Naming Your Beneficiary

Most of us are familiar with naming beneficiaries in our life insurance policies.  When you initially acquire life insurance, you will be asked to name a beneficiary or beneficiaries [the person(s)  who will receive the proceeds of the insurance upon your death].   When was the last time you checked who you named to receive the life insurance proceeds at your death?  Frequently, after initial acquisition of the insurance policy, it is “tucked away” and not reviewed for many years.  Intervening circumstances may have occurred which warrant a change of beneficiaries such as marriage, dissolution of marriage, birth of children, death of the beneficiary or beneficiaries.  You should not rely on your memory; instead, contact the insurance company and verify the present beneficiaries.

Beneficiaries can also be established for many other types of assets.  Bank accounts can include beneficiary designations (commonly referred to as “payable on death” or “POD” designations).  Similar designations can be made on credit union accounts.  Annuity policies usually have one or more beneficiaries designated.  Group medical insurance policies frequently include small life insurance benefits for which beneficiaries can be designated.  Pension and retirement accounts [such as IRA accounts, Keogh plans, 401(k) and 403(b) plans] include provisions for designation of beneficiaries.  Real estate in Arizona can include beneficiary designations by a “Beneficiary Deed”.

Contingent beneficiaries can also be named; that is the person(s) who will receive the account, proceeds or other benefit if the primary (first named) beneficiary is deceased.  If no contingent beneficiary is named and the primary beneficiary is deceased, the resulting recipient of the benefit can vary.  For a life insurance policy or annuity policy, this could mean the proceeds become subject to probate to determine the proper recipient or the policy might have a designated order within the policy directing distribution to certain related persons.  For bank and credit union accounts with no designated living beneficiary, probate may be required.

The author of this blog has personally met with clients who, after review of beneficiary designations, discovered: (1) a deceased person was named as beneficiary with no contingent beneficiary named; (2) a parent was named as beneficiary many years ago before the client married and had children; (3) no beneficiaries are named; (4) the named beneficiary is not the person the client wants to receive the benefit; (4) a former spouse is named as beneficiary; (5) minor children (children under 18 years of age) are named as beneficiaries (this will require court appointment of a guardian and/or conservator to receive and hold the benefit for the minor children until adulthood).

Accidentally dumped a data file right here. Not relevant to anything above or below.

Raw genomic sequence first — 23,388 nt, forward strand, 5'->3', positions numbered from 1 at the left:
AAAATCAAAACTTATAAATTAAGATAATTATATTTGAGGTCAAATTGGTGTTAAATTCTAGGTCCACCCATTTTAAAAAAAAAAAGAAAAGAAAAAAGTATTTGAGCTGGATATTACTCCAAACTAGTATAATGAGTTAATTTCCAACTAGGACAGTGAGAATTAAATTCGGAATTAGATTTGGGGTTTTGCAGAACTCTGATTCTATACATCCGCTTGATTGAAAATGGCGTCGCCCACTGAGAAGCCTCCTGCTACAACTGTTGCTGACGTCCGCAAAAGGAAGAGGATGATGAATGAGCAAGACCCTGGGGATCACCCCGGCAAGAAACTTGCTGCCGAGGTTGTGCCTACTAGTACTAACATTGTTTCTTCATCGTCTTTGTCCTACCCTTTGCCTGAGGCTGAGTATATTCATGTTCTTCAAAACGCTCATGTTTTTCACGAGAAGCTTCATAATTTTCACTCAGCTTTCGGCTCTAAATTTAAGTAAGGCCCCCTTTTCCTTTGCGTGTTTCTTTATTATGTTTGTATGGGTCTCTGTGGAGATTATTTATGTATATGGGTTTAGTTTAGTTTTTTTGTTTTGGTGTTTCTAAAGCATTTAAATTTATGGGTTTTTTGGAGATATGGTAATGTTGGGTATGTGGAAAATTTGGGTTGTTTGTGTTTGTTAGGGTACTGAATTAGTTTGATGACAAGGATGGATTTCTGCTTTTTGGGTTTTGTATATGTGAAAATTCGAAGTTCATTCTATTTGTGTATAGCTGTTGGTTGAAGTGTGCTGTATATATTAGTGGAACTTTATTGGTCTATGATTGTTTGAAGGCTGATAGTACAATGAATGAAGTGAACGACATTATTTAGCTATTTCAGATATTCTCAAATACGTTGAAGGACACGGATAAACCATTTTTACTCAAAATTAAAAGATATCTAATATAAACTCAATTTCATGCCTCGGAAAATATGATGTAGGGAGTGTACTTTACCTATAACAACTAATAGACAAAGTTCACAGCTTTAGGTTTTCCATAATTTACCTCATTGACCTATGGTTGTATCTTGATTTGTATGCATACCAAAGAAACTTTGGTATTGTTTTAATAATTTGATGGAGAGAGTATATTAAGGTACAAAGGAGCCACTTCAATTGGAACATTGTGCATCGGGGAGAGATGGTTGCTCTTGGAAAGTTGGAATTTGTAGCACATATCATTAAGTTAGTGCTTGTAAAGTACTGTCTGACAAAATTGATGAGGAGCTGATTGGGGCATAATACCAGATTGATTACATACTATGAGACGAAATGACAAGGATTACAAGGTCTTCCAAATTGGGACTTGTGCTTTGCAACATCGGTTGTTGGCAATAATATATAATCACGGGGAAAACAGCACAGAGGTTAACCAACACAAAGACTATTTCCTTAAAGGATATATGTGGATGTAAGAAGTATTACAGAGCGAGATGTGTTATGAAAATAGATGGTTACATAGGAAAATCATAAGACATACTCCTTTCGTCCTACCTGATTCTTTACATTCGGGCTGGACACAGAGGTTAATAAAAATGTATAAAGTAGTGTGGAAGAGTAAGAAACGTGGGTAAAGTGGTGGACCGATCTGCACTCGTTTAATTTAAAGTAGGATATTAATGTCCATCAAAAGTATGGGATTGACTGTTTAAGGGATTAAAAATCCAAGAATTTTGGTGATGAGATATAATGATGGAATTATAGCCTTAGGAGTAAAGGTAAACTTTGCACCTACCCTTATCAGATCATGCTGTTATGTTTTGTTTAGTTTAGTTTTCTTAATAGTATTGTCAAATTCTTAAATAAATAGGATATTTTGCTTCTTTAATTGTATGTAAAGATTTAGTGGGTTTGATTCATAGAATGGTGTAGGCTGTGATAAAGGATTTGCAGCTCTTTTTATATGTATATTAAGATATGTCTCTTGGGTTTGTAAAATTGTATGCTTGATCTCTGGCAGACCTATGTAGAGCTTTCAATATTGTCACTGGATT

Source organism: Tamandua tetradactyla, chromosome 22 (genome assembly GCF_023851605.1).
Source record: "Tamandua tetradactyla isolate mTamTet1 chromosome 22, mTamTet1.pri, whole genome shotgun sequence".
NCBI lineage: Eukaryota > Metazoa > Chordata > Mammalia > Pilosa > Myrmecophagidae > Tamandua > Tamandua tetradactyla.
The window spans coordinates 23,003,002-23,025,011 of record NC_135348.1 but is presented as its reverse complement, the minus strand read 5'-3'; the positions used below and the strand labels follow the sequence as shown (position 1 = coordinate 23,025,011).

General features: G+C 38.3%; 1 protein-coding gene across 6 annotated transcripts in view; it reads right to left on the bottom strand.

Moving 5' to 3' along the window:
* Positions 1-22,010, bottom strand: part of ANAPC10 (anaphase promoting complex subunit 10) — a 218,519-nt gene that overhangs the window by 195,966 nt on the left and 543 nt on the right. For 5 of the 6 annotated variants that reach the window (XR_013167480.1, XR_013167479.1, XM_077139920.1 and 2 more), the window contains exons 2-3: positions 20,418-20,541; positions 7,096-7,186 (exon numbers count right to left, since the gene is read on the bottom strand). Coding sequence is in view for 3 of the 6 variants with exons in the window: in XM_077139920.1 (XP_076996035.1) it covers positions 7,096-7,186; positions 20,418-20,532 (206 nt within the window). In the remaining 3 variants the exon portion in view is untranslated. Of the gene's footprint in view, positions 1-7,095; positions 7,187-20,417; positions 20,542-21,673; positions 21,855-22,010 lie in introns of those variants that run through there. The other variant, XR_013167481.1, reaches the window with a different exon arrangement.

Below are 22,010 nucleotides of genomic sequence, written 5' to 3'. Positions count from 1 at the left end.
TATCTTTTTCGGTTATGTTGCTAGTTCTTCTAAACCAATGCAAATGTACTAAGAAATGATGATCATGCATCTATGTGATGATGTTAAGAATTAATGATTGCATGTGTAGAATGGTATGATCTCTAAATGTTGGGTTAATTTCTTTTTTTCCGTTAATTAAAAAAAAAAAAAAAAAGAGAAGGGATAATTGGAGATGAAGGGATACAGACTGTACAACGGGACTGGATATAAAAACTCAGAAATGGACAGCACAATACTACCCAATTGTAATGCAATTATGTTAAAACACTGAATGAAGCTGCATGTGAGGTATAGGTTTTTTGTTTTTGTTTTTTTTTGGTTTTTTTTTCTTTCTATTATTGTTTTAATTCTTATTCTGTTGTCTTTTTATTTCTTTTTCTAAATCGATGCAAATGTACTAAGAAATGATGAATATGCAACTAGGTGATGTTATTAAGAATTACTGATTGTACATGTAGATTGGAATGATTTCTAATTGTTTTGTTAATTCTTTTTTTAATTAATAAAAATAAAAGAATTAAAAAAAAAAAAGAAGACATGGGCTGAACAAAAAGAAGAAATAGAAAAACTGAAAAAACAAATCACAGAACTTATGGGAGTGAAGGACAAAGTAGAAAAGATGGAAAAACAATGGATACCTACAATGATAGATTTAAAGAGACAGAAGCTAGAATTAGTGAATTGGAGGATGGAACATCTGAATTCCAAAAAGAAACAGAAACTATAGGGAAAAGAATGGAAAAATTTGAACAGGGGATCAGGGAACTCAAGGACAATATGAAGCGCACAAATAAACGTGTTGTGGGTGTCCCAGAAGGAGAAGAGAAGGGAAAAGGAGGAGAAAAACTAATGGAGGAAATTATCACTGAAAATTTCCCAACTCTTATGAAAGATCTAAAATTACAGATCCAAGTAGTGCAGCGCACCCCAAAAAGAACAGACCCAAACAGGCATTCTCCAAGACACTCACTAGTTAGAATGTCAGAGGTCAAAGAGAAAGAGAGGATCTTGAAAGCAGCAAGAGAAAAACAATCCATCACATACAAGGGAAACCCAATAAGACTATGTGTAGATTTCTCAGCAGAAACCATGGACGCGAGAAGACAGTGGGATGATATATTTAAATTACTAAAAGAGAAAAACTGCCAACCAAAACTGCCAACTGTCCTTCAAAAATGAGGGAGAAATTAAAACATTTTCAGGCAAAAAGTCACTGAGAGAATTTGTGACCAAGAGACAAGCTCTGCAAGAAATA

Never rely on your memory rather than actually checking with the institution!  Sometimes clients state unequivocally the person(s) who is/are the beneficiaries only to discover, after actually checking, the beneficiaries are not those stated by the clients.  The surprised responses are frequently “I don’t remember doing that” or “I thought I changed the beneficiary”.

A most unfortunate thing will occur if your desired beneficiaries are not named: the person(s) actually named will receive an unintended benefit and/or the person(s) you intended receive the benefit will be omitted, overlooked, forgotten.

There are times when it is undesirable to name an individual as the beneficiary on assets such as bank accounts, IRA, 401(k), 403(b), Keogh Plan accounts, life insurance or annuity policies, real estate.  Some examples of such situations are: (1) the beneficiary is a minor (not an adult because of age); (2) the beneficiary is incapable of handling/owning the assets because of substance abuse or incapacity; (3) the beneficiary is receiving public benefits which are based on financial needs such as Medicaid,  Supplemental Security Income (“SSI”); (4) the beneficiary is a “spendthrift” (a frivolous spender of funds); (5) the beneficiary has a spouse or significant other who is in control of the beneficiary and imprudently uses funds.  There are other situations as well but these illustrate the point.

If the individual is named as beneficiary, the beneficiary designation will “trump” any special provisions included in a will or trust for the beneficiary.  In other words, the beneficiary will receive the funds or asset irrespective of what restrictions are set forth in the will or trust.   Therefore, if the beneficiary is a minor, a conservator will have to be appointed to receive and hold the funds until the beneficiary reaches the age of majority (becomes an adult) at which time the funds or asset will be transferred to the beneficiary who will have unrestricted use of the funds or asset.  In other cases, the beneficiary will receive the funds or asset and have unrestricted use of the funds or asset.

If you wish to name someone as a beneficiary who has any of the above or similar issues, it is critically important the matter be discussed with the attorneys at West, Longenbaugh and Zickerman who can provide the advice and solutions to these issues.  Contact us for assistance.  We provide big firm representation and small firm caring for our clients.

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